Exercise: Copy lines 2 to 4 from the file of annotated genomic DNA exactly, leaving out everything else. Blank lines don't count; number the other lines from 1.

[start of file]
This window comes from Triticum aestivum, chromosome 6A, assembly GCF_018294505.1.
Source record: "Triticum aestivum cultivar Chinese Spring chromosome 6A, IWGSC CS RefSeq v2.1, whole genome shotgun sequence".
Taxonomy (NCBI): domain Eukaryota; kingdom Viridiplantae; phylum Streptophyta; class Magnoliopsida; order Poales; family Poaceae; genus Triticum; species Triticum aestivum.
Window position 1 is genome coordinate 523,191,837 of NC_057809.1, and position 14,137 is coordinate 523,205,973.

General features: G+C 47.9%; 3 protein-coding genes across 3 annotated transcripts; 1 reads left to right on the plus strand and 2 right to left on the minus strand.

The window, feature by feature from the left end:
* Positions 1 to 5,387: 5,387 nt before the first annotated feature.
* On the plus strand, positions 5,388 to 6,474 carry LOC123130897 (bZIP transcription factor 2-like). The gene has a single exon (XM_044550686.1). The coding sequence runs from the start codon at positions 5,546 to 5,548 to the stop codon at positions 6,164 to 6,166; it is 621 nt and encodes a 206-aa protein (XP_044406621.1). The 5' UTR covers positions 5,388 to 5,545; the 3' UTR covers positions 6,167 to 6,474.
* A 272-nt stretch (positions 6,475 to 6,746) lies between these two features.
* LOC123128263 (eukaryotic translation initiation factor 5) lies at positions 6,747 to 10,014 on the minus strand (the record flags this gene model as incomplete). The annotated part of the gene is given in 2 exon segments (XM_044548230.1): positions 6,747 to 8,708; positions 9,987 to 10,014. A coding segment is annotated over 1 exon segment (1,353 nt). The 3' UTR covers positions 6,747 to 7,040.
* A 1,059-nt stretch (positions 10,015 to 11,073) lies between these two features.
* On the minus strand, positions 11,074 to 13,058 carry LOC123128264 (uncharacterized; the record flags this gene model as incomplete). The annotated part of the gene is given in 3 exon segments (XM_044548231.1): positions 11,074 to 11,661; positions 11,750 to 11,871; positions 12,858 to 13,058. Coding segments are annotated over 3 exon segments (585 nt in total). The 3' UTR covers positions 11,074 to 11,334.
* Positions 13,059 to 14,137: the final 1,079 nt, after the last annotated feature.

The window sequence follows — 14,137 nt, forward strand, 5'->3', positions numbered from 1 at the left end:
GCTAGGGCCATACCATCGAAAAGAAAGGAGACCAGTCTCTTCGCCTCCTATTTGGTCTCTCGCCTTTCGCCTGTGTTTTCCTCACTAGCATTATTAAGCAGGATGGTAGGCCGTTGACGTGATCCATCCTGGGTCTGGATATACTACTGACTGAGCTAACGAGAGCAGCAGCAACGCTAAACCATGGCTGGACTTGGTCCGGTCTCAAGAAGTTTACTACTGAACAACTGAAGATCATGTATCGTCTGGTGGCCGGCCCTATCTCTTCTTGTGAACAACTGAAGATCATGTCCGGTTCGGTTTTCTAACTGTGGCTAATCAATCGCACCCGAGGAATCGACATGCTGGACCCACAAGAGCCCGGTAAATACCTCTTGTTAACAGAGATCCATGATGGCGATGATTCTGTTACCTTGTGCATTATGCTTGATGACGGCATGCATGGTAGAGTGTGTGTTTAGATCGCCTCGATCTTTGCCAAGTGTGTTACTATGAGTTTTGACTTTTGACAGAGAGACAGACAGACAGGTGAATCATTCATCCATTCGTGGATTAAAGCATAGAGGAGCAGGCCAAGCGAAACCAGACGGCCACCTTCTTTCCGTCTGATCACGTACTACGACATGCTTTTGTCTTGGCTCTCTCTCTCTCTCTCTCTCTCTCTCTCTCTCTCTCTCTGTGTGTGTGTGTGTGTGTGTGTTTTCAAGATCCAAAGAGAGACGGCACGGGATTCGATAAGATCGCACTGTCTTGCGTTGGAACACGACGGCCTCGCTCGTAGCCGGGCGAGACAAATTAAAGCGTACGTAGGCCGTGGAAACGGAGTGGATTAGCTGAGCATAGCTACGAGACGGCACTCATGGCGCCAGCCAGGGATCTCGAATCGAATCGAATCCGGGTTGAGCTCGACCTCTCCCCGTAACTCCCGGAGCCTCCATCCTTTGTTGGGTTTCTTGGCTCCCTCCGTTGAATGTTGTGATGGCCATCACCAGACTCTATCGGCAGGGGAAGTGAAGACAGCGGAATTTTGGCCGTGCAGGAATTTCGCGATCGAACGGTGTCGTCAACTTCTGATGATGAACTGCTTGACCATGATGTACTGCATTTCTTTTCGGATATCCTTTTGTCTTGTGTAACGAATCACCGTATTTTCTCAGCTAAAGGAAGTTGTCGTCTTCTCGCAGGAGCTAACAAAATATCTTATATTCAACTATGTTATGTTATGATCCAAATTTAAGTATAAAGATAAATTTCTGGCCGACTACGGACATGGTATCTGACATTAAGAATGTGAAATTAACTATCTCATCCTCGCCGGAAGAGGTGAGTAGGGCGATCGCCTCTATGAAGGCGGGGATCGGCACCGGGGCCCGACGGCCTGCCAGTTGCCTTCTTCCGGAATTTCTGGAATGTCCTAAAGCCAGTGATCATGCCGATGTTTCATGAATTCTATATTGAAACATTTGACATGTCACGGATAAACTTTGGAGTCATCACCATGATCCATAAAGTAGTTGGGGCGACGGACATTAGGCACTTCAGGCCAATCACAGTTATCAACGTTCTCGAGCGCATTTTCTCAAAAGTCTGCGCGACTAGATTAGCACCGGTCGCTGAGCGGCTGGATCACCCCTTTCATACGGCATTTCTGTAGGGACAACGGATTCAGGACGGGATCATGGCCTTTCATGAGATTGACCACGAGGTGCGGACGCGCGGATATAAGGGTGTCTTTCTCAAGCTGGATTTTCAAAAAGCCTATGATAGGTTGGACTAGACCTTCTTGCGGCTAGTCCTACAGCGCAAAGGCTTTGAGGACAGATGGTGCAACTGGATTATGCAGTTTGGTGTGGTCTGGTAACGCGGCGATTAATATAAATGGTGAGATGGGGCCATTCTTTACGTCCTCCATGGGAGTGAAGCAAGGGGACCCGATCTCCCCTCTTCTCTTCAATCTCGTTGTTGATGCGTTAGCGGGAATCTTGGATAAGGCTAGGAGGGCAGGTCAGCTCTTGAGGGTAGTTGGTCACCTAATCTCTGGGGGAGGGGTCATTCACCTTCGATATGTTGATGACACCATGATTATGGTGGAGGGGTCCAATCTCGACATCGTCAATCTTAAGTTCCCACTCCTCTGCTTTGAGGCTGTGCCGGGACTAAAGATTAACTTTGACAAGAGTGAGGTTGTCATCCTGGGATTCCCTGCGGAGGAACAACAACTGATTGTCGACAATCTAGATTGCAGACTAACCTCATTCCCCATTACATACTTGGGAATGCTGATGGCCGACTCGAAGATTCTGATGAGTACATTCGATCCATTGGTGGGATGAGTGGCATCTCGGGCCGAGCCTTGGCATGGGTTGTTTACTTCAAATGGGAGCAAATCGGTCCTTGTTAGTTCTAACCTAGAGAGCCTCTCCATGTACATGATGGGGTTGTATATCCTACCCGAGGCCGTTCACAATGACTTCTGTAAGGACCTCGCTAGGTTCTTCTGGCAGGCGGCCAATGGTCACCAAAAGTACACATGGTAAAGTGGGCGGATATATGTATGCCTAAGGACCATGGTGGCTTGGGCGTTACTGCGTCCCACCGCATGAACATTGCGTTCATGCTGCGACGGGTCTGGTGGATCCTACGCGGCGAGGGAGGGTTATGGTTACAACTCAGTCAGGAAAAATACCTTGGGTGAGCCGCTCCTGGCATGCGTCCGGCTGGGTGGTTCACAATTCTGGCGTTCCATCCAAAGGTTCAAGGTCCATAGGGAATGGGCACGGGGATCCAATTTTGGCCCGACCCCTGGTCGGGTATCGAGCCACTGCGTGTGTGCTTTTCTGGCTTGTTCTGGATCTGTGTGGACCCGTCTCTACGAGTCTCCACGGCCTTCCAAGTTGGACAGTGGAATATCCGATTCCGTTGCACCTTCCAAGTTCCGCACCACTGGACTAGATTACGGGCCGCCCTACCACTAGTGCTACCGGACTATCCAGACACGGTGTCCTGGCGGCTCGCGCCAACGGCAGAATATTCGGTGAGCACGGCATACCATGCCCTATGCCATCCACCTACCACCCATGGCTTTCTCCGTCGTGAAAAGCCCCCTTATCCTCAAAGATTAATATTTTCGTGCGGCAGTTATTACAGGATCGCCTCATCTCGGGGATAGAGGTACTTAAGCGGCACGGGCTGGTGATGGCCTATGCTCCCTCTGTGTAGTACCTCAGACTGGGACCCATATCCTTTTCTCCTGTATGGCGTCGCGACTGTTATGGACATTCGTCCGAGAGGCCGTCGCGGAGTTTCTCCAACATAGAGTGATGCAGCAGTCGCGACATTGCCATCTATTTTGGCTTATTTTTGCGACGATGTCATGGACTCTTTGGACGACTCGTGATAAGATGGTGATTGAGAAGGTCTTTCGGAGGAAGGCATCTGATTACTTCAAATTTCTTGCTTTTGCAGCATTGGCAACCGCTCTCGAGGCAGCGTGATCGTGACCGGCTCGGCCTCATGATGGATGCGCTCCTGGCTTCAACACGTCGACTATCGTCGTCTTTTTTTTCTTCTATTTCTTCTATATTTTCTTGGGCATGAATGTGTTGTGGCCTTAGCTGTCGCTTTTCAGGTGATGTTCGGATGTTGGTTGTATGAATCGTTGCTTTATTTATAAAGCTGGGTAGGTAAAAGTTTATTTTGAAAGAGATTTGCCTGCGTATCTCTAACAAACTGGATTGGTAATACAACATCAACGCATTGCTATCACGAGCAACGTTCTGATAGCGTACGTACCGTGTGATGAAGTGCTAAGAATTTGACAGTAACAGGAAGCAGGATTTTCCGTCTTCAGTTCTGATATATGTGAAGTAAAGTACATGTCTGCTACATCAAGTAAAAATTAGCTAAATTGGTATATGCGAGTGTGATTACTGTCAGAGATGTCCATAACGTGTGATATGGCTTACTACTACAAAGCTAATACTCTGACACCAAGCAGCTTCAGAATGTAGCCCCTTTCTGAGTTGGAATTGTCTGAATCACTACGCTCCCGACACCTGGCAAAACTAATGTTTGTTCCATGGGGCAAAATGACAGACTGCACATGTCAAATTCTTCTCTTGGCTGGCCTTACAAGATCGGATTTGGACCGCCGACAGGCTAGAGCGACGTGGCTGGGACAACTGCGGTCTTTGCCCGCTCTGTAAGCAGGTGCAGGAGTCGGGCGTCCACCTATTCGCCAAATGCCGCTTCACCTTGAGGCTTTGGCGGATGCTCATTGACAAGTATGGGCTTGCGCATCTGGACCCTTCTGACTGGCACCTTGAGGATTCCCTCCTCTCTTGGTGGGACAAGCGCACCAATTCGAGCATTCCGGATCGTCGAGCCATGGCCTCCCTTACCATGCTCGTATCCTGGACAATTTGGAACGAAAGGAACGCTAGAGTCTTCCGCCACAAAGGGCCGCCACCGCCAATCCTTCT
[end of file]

Source record: "Triticum aestivum cultivar Chinese Spring chromosome 6A, IWGSC CS RefSeq v2.1, whole genome shotgun sequence".
Taxonomy (NCBI): domain Eukaryota; kingdom Viridiplantae; phylum Streptophyta; class Magnoliopsida; order Poales; family Poaceae; genus Triticum; species Triticum aestivum.
Window position 1 is genome coordinate 523,191,837 of NC_057809.1, and position 14,137 is coordinate 523,205,973.